09/20/2002 12:00AM

Maddie May sitting pretty

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ELMONT, N.Y. - Maddie May, second to Imperial Gesture in a Saratoga allowance race last month, was flattered when Imperial Gesture came back and won the Grade 1 Gazelle in an impressive performance.

Luckily for Maddie May, she won't find the likes of Imperial Gesture when she runs as the favorite in Sunday's $75,000-added Schenectady Handicap at Belmont Park.

The six-furlong Schenectady is for New York-bred fillies and mares.

Maddie May, the 120-pound highweight of the seven-horse field, was beaten six lengths by Imperial Gesture in the open allowance race, which was Maddie May's first start in three months.

Todd Pletcher, who trains Maddie May for So Madcapt Stable, said the 5-year-old looks strong for Sunday's race.

"It certainly makes [Maddie May] look better after Imperial Gesture came back and won the Gazelle," Pletcher said. "My horse came out of the race well and has been training super."

Last year, Maddie May finished second in the Schenectady.

John Velazquez rides Maddie May, who drew the outside post.

There is a fair amount of speed in the Schenectady, which should set things up nicely for Maddie May, who can sit a stalking trip.

One of the front-runners, Home on the Hill finds a softer spot after running against tougher foes and figures to be in the mix, if she can withstand a pace duel.

Jolie, a 3-year-old who gets in light at 112 pounds, makes her stakes debut after three wins this year. In her last start, Jolie finished fourth in an open-company race in the slop. Her trainer, Mark Hennig, said the filly wouldn't run if the track is muddy.

"I don't think she gets the same footing in the mud," Hennig said. "Take out her mud races and she's okay. She's quick away from the gate on a fast track."

Showers are in the forecast for Sunday, which would suit Shawklit Mint, who is 2 for 2 over sloppy tracks.

Natalina, 4 for 6 this year, ships in from Canada after an easy win in a first-level allowance.

We'll Sea Ya and Belongs to Mony complete the field.

Delta Form can earn Japan Cup trip

The connections of Del Mar Handicap winner Delta Form are hoping to get a line on him when he runs in the $750,000 Turf Classic Invitational next Sunday.

If Delta Form, who is not nominated to the Breeders' Cup, proves to be competitive against Grade 1 company in the 1 1/2-mile Turf Classic, the $3.9 million Japan Cup, an invitational race at Nakayama Racecourse on Nov. 24, could be in his future plans.

"The Turf Classic will give us an indication if we are barking up the right tree," said Barry Irwin, the president of Team Valor Stable, which owns Delta Form with Gary Barber.

Delta Form, a 6-year-old Australian-bred gelding, was an upset winner of the Del Mar Handicap on Sept. 1. It was Delta Form's sixth race in this country after Team Valor and Barber bought him and brought him here from South Africa, where he won the prestigious Summer Handicap in November 2000.

Upon arriving in this country, Delta Form went through a grueling period in quarantine and then, after winning his second start in October 2001 at Santa Anita, developed pneumonia and nearly died.

Delta Form, who is trained by Jenine Sahadi, returned to the races in July and in his third start won the Grade 2 Del Mar Handicap, a 1 3/8-mile race, by a neck.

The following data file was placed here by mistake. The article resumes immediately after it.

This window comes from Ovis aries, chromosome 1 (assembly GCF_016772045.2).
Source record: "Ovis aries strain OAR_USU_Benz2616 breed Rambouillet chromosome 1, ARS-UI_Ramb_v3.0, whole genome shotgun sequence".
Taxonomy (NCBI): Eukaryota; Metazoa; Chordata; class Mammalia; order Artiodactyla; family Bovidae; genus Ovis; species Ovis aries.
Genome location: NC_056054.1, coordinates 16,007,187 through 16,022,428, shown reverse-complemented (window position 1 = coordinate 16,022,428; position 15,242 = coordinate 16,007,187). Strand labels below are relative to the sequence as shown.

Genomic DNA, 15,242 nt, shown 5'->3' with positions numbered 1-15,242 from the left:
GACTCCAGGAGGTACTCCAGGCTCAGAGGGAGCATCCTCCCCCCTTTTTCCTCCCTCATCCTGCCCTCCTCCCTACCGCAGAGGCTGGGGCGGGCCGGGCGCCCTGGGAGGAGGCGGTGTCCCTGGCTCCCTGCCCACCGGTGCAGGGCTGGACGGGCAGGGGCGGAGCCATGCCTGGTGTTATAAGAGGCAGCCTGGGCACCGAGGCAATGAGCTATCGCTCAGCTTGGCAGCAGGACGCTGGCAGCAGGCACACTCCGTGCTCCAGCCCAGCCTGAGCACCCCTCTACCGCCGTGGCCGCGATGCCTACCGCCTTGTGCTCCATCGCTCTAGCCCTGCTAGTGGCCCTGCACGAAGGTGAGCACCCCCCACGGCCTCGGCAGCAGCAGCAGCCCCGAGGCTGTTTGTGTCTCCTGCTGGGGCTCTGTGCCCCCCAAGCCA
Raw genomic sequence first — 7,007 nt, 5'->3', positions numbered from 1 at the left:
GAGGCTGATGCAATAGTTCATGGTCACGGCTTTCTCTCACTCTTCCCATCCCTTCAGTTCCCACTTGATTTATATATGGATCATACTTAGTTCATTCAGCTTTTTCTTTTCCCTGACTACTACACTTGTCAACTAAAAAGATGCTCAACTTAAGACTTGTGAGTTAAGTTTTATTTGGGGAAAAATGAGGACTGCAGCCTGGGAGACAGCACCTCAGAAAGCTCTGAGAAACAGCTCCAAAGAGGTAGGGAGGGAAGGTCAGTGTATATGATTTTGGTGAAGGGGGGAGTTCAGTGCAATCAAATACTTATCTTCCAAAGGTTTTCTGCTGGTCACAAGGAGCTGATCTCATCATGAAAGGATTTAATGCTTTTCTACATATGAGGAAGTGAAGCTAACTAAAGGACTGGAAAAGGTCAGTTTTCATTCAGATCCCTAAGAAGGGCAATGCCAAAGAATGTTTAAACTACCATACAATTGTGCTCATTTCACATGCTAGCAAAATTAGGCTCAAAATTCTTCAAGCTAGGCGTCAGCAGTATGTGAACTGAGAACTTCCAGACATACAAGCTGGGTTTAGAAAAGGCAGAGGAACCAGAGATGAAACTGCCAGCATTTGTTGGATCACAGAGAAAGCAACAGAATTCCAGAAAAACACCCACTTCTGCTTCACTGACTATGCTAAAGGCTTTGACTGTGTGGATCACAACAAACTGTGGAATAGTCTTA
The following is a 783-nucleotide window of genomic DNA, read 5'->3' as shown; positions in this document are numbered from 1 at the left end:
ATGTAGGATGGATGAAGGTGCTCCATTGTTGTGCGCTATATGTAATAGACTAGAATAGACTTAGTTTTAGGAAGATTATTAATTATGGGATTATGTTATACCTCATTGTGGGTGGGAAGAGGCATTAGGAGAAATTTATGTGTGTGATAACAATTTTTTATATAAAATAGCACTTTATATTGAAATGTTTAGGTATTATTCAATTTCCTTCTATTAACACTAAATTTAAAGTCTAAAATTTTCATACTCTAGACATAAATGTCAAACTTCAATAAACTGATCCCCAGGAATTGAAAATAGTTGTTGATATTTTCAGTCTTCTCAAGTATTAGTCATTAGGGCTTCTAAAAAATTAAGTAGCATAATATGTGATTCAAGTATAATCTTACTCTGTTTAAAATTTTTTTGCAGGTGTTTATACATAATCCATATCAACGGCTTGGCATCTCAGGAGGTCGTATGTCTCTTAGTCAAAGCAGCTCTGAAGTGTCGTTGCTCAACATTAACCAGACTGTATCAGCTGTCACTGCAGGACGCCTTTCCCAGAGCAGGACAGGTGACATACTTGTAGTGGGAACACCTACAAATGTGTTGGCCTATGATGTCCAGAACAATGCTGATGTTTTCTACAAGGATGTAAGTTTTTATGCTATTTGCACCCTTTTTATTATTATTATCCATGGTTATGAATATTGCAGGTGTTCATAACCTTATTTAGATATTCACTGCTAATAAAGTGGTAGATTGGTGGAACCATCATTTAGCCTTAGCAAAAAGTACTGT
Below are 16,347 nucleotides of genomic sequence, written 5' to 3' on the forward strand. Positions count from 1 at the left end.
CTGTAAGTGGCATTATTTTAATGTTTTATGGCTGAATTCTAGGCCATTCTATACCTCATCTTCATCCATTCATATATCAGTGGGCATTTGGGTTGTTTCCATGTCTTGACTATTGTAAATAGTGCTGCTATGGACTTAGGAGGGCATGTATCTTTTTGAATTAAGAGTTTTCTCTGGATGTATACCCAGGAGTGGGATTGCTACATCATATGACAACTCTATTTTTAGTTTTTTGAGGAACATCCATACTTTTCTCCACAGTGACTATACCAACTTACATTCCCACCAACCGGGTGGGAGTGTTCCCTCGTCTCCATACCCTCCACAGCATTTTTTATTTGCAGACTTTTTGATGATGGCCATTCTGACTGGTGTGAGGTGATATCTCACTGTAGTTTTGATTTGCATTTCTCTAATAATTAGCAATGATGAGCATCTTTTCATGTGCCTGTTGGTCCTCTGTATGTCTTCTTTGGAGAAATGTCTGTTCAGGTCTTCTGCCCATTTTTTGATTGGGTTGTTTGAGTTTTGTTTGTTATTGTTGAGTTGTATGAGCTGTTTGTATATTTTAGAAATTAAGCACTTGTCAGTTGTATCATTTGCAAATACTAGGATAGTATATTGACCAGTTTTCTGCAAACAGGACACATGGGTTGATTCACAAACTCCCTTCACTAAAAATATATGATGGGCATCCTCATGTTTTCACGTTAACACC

"We don't know how good he is," Irwin said. "When he won his last race, it was the first time this year he has been fit. We're looking forward to finding out what we've got."

Delta Form will ship here from California late in the week.

Others pointing to the Turf Classic, a weight-for-age race, are With Anticipation, Denon, Blazing Fury, Kim Loves Bucky, Man From Wicklow, and Ulundi. An alternate list of invitees will be released on Sunday.

This Guns for Hire to go in Pegasus

This Guns for Hire, a winner of back-to-back races at Saratoga, will make his stakes debut on Friday in the $350,000 Pegasus at The Meadowlands. The Grade 2 Pegasus is a 1 1/8-mile dirt race for 3-year-olds.

In his two-turn debut, This Guns for Hire won a maiden race by 2 3/4 lengths on Aug. 1 after losing his first six races. A Norquestor colt trained by John Terranova, he returned 27 days later and won a first-level allowance by two lengths.

"He's a big, heavy horse, and he took awhile to get himself together," Terranova said. "The Pegasus looked like a perfect spot once he won that allowance race right back. I think he is a pretty nice horse."

If he runs, Pennsylvania Derby winner Harlan's Holiday would be the horse to beat in the Pegasus. As of Friday, Harlan's Holiday's trainer, Todd Pletcher, hadn't decided if he will run in the Pegasus or the $1 million Jockey Club Gold Cup the following day at Belmont.

Two work for Frankel

Starine worked Friday at Belmont in preparation for Saturday's $750,000 Flower Bowl Invitational.

Starine, with jockey John Velazquez in the saddle, covered six furlongs in 1:15.03 on the main track. The clockers timed the Grade 1 winner in 51 seconds for the first half-mile.

"I was a little encouraged she relaxed so well the first part of it," said trainer Bobby Frankel. "She came home in 24."

Starine hasn't run since finishing second in the Gamely Breeders' Cup Handicap at Hollywood Park on May 27.

Frankel also worked Medaglia d'Oro, who will run next in the Breeders' Cup Classic at Arlington on Oct. 26. Medaglia d'Oro worked five furlongs in 1:01.41.

* Frankel looks like he has a monster on his hands in Sightseek, a half-sister to Tates Creek, who rolled home a 12-length winner in a first-level allowance race on Friday.

* On Saturday, jockey Robbie Davis began serving a 10-day suspension for careless riding during a race at Aqueduct in March.